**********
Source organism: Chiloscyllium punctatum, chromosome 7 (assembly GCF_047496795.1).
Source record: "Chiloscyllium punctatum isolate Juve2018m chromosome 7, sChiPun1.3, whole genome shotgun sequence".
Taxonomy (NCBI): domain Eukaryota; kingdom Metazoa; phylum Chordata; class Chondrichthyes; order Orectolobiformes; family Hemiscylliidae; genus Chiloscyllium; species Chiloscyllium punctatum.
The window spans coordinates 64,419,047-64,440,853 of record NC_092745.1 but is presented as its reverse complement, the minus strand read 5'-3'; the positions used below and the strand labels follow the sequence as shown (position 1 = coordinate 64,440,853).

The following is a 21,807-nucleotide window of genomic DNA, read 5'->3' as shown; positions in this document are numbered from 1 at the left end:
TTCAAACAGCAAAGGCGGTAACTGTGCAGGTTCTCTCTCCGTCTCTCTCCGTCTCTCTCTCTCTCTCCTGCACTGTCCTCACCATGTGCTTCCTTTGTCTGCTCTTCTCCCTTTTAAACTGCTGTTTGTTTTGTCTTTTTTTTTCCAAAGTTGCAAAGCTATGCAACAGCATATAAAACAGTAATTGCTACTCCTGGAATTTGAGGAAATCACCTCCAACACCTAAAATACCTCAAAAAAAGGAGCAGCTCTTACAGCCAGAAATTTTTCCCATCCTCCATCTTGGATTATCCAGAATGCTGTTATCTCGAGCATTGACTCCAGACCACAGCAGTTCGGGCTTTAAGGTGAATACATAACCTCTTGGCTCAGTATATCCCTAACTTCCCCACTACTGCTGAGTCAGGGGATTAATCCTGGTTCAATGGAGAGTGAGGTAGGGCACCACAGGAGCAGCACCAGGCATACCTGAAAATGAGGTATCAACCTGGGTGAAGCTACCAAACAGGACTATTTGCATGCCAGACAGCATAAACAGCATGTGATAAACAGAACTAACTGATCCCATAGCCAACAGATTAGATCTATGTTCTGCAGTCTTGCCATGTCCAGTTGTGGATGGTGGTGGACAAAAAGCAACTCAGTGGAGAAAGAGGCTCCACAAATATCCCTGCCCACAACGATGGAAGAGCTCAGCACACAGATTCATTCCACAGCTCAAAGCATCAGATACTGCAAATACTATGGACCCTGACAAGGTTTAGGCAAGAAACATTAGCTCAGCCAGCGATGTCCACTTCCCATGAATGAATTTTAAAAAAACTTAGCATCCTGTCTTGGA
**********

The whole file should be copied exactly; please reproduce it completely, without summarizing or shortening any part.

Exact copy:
Source organism: Chiloscyllium punctatum, chromosome 7 (assembly GCF_047496795.1).
Source record: "Chiloscyllium punctatum isolate Juve2018m chromosome 7, sChiPun1.3, whole genome shotgun sequence".
Taxonomy (NCBI): domain Eukaryota; kingdom Metazoa; phylum Chordata; class Chondrichthyes; order Orectolobiformes; family Hemiscylliidae; genus Chiloscyllium; species Chiloscyllium punctatum.
The window spans coordinates 64,419,047-64,440,853 of record NC_092745.1 but is presented as its reverse complement, the minus strand read 5'-3'; the positions used below and the strand labels follow the sequence as shown (position 1 = coordinate 64,440,853).

The following is a 21,807-nucleotide window of genomic DNA, read 5'->3' as shown; positions in this document are numbered from 1 at the left end:
TTCAAACAGCAAAGGCGGTAACTGTGCAGGTTCTCTCTCCGTCTCTCTCCGTCTCTCTCTCTCTCTCCTGCACTGTCCTCACCATGTGCTTCCTTTGTCTGCTCTTCTCCCTTTTAAACTGCTGTTTGTTTTGTCTTTTTTTTTCCAAAGTTGCAAAGCTATGCAACAGCATATAAAACAGTAATTGCTACTCCTGGAATTTGAGGAAATCACCTCCAACACCTAAAATACCTCAAAAAAAGGAGCAGCTCTTACAGCCAGAAATTTTTCCCATCCTCCATCTTGGATTATCCAGAATGCTGTTATCTCGAGCATTGACTCCAGACCACAGCAGTTCGGGCTTTAAGGTGAATACATAACCTCTTGGCTCAGTATATCCCTAACTTCCCCACTACTGCTGAGTCAGGGGATTAATCCTGGTTCAATGGAGAGTGAGGTAGGGCACCACAGGAGCAGCACCAGGCATACCTGAAAATGAGGTATCAACCTGGGTGAAGCTACCAAACAGGACTATTTGCATGCCAGACAGCATAAACAGCATGTGATAAACAGAACTAACTGATCCCATAGCCAACAGATTAGATCTATGTTCTGCAGTCTTGCCATGTCCAGTTGTGGATGGTGGTGGACAAAAAGCAACTCAGTGGAGAAAGAGGCTCCACAAATATCCCTGCCCACAACGATGGAAGAGCTCAGCACACAGATTCATTCCACAGCTCAAAGCATCAGATACTGCAAATACTATGGACCCTGACAAGGTTTAGGCAAGAAACATTAGCTCAGCCAGCGATGTCCACTTCCCATGAATGAATTTTAAAAAAACTTAGCATCCTGTCTTGGA